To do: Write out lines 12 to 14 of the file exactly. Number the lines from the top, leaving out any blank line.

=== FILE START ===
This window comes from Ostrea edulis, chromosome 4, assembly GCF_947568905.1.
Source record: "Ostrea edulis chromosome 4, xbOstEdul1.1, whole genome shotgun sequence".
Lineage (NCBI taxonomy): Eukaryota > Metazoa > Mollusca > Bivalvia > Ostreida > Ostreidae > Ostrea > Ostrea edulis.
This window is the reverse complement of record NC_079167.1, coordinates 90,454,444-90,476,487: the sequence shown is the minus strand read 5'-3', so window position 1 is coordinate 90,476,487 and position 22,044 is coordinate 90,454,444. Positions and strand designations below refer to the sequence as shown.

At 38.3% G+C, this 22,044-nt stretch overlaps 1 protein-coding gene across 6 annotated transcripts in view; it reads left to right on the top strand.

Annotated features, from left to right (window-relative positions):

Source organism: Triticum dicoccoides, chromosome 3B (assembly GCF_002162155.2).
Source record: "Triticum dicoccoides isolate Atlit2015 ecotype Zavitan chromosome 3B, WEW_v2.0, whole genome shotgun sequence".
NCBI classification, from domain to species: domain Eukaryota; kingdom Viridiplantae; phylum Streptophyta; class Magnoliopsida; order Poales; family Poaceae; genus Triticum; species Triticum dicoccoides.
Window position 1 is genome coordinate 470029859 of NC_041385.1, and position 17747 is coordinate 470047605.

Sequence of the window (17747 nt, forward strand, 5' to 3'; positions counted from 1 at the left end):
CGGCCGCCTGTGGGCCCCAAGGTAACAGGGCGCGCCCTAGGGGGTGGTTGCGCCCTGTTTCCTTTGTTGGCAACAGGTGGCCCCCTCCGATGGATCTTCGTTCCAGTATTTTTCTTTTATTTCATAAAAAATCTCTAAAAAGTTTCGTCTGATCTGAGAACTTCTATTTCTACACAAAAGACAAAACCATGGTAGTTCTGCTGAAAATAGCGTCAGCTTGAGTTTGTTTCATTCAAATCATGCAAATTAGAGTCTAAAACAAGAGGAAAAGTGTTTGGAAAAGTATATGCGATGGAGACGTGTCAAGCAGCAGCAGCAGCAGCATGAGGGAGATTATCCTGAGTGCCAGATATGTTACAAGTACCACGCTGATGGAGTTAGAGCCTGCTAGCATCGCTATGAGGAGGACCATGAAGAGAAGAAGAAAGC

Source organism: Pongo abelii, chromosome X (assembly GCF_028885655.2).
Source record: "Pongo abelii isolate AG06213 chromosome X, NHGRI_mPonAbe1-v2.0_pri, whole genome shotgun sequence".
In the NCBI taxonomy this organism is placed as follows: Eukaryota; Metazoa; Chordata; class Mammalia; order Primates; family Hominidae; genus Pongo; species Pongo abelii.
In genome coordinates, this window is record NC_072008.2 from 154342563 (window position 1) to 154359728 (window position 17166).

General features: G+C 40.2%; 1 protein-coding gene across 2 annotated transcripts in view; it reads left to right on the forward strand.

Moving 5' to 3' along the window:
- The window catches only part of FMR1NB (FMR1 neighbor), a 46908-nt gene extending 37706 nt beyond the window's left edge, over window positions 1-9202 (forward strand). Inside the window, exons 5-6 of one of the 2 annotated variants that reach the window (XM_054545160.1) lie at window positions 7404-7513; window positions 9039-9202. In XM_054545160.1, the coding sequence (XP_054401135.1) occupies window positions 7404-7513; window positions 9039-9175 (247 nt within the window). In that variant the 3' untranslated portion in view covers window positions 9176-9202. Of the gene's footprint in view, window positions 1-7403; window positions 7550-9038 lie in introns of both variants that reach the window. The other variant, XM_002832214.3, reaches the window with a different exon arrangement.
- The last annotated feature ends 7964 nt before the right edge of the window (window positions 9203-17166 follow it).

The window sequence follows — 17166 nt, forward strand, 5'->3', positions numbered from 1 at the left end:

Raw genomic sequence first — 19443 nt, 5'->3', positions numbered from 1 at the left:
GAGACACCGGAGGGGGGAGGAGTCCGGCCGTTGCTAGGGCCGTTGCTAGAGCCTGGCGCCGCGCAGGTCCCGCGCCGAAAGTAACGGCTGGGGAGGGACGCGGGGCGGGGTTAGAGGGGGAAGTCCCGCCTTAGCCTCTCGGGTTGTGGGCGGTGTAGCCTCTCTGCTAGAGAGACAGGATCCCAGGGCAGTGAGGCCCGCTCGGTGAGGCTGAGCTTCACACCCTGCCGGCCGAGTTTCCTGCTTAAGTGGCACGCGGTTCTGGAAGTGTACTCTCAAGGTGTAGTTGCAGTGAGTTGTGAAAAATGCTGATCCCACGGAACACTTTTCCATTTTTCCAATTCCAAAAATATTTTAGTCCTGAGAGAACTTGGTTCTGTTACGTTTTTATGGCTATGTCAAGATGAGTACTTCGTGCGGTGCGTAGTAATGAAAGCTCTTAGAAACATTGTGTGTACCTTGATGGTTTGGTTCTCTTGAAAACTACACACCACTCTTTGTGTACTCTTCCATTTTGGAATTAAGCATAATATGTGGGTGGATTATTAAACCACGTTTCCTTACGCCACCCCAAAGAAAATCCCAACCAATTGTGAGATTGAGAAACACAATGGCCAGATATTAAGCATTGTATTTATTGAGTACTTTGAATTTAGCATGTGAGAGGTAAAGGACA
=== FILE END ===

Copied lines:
CGGCCGCCTGTGGGCCCCAAGGTAACAGGGCGCGCCCTAGGGGGTGGTTGCGCCCTGTTTCCTTTGTTGGCAACAGGTGGCCCCCTCCGATGGATCTTCGTTCCAGTATTTTTCTTTTATTTCATAAAAAATCTCTAAAAAGTTTCGTCTGATCTGAGAACTTCTATTTCTACACAAAAGACAAAACCATGGTAGTTCTGCTGAAAATAGCGTCAGCTTGAGTTTGTTTCATTCAAATCATGCAAATTAGAGTCTAAAACAAGAGGAAAAGTGTTTGGAAAAGTATATGCGATGGAGACGTGTCAAGCAGCAGCAGCAGCAGCATGAGGGAGATTATCCTGAGTGCCAGATATGTTACAAGTACCACGCTGATGGAGTTAGAGCCTGCTAGCATCGCTATGAGGAGGACCATGAAGAGAAGAAGAAAGC

Source organism: Pongo abelii, chromosome X (assembly GCF_028885655.2).
Source record: "Pongo abelii isolate AG06213 chromosome X, NHGRI_mPonAbe1-v2.0_pri, whole genome shotgun sequence".